The findings of this report, which have been guided by a series of interviews and workshops with key developers, designers, contractors and occupiers within the office sector can be accessed here.
I’ve always loved the look of brick, whether on buildings or streets. There are still a few brick roads in my area, which I love – the color, the feel, the old-fashioned appearance. Brick is one of the oldest construction materials still being used today, although these days it’s used less for actual construction and more as exterior façade in buildings. Though it might be a classic material, it’s a labor-intensive one to create, and one that requires quite a bit of energy. A single brick takes up to three days to fire, and requires a temperature of over 1000°C – not the most energy-efficient process.
Brick isn’t a material that we’ve really seen much in 3D printing yet, but a new startup is developing a 3D printer that could revolutionize the way brick façades are created. Last year we wrote about Lab3D, a Dutch company working on completely new methods of 3D printing building structures. Now they’ve created a spinoff startup entirely dedicated to the development of a printer unlike any other. Meet Pixelstone – if all goes according to plan, you’re likely to be hearing a lot about it within a couple years’ time.
Pixelstone is a printer specifically designed to print brick façades. It actually prints “pixels,” or small brick cubes which are loaded into cartridges in single colors or mixes. Those cubes are pumped into a mixer, which remixes them according to color, then extrudes them through a hose in a digitally predesigned pattern. As the printer extrudes the bricks, it also bonds them together into a sheet of solid brick that can then be used as a façade.
“Besides sleek facades, Pixelstones enables rich and complicated facades,” the company states. “Printed with different colors, patterns, images, reliefs, ornaments, window frames; everything you can imagine. The architect gets total control of every pixel in a facade.”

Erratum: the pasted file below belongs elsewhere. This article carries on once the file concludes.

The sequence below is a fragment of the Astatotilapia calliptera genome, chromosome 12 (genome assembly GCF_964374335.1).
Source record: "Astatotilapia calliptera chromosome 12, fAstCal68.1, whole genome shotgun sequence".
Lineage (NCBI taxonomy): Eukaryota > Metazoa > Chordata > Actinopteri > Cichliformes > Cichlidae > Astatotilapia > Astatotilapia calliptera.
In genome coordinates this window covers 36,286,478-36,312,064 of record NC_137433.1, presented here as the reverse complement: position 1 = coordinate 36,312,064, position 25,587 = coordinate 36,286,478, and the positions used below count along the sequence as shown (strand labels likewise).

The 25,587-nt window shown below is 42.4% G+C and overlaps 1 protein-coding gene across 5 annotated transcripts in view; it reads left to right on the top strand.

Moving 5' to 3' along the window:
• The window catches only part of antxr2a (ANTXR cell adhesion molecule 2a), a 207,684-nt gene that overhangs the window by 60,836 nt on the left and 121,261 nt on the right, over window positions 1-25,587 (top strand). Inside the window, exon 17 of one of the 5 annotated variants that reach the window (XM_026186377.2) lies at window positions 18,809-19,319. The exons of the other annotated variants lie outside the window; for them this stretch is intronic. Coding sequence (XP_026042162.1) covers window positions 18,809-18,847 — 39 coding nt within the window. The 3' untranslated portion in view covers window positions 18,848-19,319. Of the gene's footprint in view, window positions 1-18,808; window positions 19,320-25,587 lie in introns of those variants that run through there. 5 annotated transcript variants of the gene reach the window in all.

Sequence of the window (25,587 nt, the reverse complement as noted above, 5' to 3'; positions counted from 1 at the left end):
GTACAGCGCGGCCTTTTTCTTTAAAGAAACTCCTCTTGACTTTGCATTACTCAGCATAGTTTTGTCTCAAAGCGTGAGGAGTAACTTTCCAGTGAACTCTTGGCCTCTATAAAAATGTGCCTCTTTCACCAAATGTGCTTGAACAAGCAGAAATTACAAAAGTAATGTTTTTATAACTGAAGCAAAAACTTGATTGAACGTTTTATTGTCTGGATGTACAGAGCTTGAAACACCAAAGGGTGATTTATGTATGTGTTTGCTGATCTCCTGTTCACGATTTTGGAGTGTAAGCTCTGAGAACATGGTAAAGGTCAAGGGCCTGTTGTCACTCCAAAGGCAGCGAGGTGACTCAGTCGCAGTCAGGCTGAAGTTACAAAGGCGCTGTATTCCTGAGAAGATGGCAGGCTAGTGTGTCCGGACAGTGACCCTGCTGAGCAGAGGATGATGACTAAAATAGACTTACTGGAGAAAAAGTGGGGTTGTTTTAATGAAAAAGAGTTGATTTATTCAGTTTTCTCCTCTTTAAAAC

The advantages are many: because of the small size of the bricks, they need very little firing; the creation of a pixelstone takes one to two hours as opposed to the several-day process a standard-sized brick requires. Less firing equals less energy – 90% less energy, as a matter of fact, according to Pixelstone. Printing them is a speedy process as well – the current prototype can print at a speed of 0.5 m2/hr, and when the final version is developed, the company expects that it will be capable of printing 5 m2/hr.
“New technology requires a new design tool,” the company continues. “Pixelstone developed a simple application that enables the architect to design with Pixelstones. Any kind of image or facade design can be loaded in the software and converted in the cubic bricks. Stone colors and the ratio between the colors can be tweaked in order to have total control of the end result.”
The Pixelstone printer is scheduled to hit the market one and a half to two years from now. A patent is pending, and the company already has ambitious visions for the future – while they’re starting with brick façades, the ultimate goal is to be able to print entire structures with Pixelstone technology.
In the meantime, Pixelstone is looking for partners and/or investors. Small pilot projects are available; if you’re interested in getting on board, you can contact the company at firstname.lastname@example.org or +31(0)107142456. Below, you can see the prototype in action: